He was arrested on February 13, only hours after resigning his position with the government. Coincidence?

Nothing was mentioned in the press at the time, but days later the Daily Mail started stirring up historical allegations against Labour’s Harriet Harman, Jack Dromey and Patricia Hewitt. Coincidence?

It seems suspicions were raised in the Labour Party, because shadow minister Jon Ashworth asked, in the public interest:

  • When were 10 Downing Street and David Cameron first made aware that Mr Rock may have been involved in an offence?
  • How much time passed until Mr Rock was questioned about the matter and the police alerted?
  • What contact have officials had with Mr Rock since his resignation?
  • What was Mr Rock’s level of security clearance?

And, most importantly:

  • Why were details of Mr Rock’s resignation not made public immediately?

Cabinet Secretary Sir Jeremy Heywood stonewalled: “Our … actions were driven by the overriding importance of not jeopardising either [the National Crime Agency’s] investigation or the possibility of a prosecution.”

He said: “We judged it was inappropriate to make an announcement while the NCA investigations were continuing.”

David Cameron has declined to comment on the latest development, saying it is a matter for the courts.

He’s changed his tune, hasn’t he?

When Andy Coulson was still facing charges in the phone hacking trial, Cameron couldn’t wait to get on television and make a statement, and never mind whether it was in contempt of court.

All in all, it seems we are facing yet another cover-up bid by this “most open government ever”.

Let us not forget that this happened in the same week that Iain Duncan Smith lost his legal appeal to keep problems with Universal Credit veiled in secrecy.

The DWP had insisted publication of the papers, warning of the dangers likely to be caused by Universal Credit, would have a “chilling effect” on the DWP’s working – a standard defence (see Andrew Lansley’s successful bid to prevent publication of the risk register, detailing problems with his calamitous Health and Social Care Act) that was thrown out by Judge Wikeley in a trice.

The DWP then argued that the order to publish was perverse – that the tribunal responsible had reached a decision which no reasonable tribunal would have reached. Judge Wikeley found that the challenge “does not get near clearing this high hurdle”.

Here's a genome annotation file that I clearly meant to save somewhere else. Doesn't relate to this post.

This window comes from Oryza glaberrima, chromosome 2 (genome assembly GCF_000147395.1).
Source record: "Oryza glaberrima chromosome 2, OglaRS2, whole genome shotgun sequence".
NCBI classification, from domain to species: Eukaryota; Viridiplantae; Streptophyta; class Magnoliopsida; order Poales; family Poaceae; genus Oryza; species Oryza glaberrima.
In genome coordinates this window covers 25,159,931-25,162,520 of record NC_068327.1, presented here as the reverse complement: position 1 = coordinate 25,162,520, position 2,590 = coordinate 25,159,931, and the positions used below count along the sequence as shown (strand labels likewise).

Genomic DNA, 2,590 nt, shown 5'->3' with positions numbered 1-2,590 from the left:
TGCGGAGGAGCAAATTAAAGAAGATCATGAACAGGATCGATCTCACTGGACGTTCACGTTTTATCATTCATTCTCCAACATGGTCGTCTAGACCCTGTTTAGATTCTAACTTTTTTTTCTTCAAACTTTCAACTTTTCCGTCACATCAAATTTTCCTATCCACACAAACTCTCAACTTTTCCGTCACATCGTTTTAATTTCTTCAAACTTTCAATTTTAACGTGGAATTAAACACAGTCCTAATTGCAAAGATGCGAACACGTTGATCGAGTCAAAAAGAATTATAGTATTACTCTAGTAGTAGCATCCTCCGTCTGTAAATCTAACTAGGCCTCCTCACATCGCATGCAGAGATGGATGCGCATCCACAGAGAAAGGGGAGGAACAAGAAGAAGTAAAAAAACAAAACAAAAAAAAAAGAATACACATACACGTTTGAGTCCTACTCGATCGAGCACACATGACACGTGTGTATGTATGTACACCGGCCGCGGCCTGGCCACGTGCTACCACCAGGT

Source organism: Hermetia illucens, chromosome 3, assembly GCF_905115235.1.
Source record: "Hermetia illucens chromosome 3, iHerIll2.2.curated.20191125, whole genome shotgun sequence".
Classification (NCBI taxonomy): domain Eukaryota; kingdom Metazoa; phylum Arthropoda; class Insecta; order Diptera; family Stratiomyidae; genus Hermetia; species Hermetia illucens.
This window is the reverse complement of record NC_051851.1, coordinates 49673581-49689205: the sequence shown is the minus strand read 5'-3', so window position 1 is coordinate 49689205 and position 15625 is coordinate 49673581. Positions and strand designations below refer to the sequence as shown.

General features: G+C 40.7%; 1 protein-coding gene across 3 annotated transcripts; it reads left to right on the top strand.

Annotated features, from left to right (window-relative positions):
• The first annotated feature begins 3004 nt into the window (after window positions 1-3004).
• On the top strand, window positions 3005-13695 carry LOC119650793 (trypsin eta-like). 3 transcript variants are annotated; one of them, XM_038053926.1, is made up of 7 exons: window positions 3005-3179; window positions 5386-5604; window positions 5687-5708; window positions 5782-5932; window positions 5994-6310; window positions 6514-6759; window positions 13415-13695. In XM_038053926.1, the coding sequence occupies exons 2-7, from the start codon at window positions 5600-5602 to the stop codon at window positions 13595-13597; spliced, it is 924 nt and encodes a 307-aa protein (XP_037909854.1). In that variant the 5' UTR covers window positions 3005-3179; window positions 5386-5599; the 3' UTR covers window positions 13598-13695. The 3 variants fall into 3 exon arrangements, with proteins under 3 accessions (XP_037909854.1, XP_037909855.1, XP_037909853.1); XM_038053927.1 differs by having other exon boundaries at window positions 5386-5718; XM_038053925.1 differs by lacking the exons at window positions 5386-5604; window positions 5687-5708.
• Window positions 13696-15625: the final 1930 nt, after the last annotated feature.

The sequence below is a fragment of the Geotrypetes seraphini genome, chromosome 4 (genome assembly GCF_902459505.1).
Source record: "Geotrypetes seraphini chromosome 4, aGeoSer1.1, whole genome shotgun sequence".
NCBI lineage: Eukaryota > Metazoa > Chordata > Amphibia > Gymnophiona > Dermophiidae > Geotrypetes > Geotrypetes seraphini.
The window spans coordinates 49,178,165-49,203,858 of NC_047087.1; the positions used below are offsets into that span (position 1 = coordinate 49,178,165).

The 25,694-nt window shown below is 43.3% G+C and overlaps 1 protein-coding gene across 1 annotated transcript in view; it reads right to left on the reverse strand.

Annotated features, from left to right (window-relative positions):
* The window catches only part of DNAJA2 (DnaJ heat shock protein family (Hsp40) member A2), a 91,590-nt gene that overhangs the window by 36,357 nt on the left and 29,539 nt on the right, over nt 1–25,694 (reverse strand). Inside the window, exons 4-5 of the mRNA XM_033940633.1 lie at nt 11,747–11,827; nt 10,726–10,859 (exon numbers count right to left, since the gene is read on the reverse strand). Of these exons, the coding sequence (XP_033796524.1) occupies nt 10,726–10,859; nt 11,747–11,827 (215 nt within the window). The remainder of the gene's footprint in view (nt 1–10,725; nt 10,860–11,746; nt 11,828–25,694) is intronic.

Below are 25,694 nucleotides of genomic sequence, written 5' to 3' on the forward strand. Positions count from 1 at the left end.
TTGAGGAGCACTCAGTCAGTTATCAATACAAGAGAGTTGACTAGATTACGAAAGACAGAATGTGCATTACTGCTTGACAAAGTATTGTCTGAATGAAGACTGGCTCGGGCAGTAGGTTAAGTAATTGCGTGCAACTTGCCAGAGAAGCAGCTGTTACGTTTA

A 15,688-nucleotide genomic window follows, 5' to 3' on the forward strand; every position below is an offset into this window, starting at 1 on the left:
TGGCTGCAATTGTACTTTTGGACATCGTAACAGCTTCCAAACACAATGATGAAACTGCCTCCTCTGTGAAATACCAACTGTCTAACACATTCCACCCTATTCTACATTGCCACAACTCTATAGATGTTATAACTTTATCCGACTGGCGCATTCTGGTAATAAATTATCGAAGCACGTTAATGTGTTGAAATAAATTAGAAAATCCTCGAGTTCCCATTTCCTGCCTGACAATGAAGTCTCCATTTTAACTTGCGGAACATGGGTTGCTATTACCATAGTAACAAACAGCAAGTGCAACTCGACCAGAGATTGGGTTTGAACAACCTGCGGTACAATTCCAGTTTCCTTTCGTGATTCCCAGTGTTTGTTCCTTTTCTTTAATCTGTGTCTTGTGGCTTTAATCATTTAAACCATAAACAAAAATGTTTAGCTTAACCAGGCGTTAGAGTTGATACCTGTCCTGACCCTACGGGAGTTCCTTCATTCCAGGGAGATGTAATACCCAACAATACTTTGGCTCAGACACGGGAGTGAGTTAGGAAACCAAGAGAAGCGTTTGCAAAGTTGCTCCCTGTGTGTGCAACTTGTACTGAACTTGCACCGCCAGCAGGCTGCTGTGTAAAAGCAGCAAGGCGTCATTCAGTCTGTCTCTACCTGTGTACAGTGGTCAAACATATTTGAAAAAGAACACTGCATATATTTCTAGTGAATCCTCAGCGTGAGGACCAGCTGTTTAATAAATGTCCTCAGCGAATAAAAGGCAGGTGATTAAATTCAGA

Finally – and most desperately – the DWP tried to argue that the tribunal had not given due weight to the expertise of a DWP witness. Judge Wikeley had to point out that, by law, he cannot substitute his own view of the facts for that taken by the original tribunal.

The DWP was then sent away to consider whether to lodge another appeal.

That’s at least three attempts to hide facts from the public in a single week (it is arguable that Cameron spoke up about Coulson in order to cause a mistrial and prevent him from being convicted of two charges; he cannot say he was unaware of what he was doing, because he has already been rebuked by another judge, earlier this year, for commenting on the trial of Nigella Lawson’s former assistants. In addition, wasn’t it suspicious that Coulson’s defence team immediately leapt up to call for a mistrial ruling, based on the “maelstrom of commentary” Cameron stirred up?) from – as previously mentioned, this “most open government ever”.

There may be more that haven’t become public knowledge.

Does David Cameron really think the public will put their trust in him, with a record like that?

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Heywood on Rock: Announcement ‘inappropriate’ while investigations were ongoing

Sir Jeremy Heywood. [Image: PA]

Sir Jeremy Heywood. [Image: PA]

The cabinet secretary, Sir Jeremy Heywood, has answered queries from the Labour Party over the way the arrest of Patrick Rock was handled by 10 Downing Street.

Labour’s shadow minister Jon Ashworth had raised questions about the arrest of Mr Rock, formerly a senior advisor in Downing Street, on suspicion of an offence relating to images of child abuse.

Principal among these was the following: “Why were details of his resignation [which would have included the allegation of possessing child abuse imagery] not made public immediately?”

This is important as the Daily Mail revived ancient allegations that members of the Labour Party had been connected with a paedophile group, in the period between Mr Rock’s resignation/arrest and the revelation that this had taken place.

Sir Jeremy’s response: “Our … actions were driven by the overriding importance of not jeopardising either [the National Crime Agency’s] investigation or the possibility of a prosecution.

“We judged it was inappropriate to make an announcement while the NCA investigations were continuing.”

Do you think that’s good enough?

In any other recent situation involving allegations relating to child abuse connected to a public figure, the arrests have been publicised immediately. Look at Dave Lee Travis and William Roache (both of whom were acquitted, although the former must go back for a retrial).

Look at Freddie Starr – TV cameras were outside his home when the police went to talk to him (before any arrests were made).

These are people with a far higher public profile than some Downing Street advisor – yet he got special treatment, with a delay of publicity, and the Mail slid a ‘dead cat’ attack on Labour into the gap.

Remember when I last wrote about this, two days ago? I made it clear that Heywood needed to make his answer good, as “it would be unfortunate for his career if it became clear at a later time that he had tried to protect anybody. Closing ranks to look after your own people is a human response – but inappropriate at high levels of government.”

Isn’t that exactly what has happened?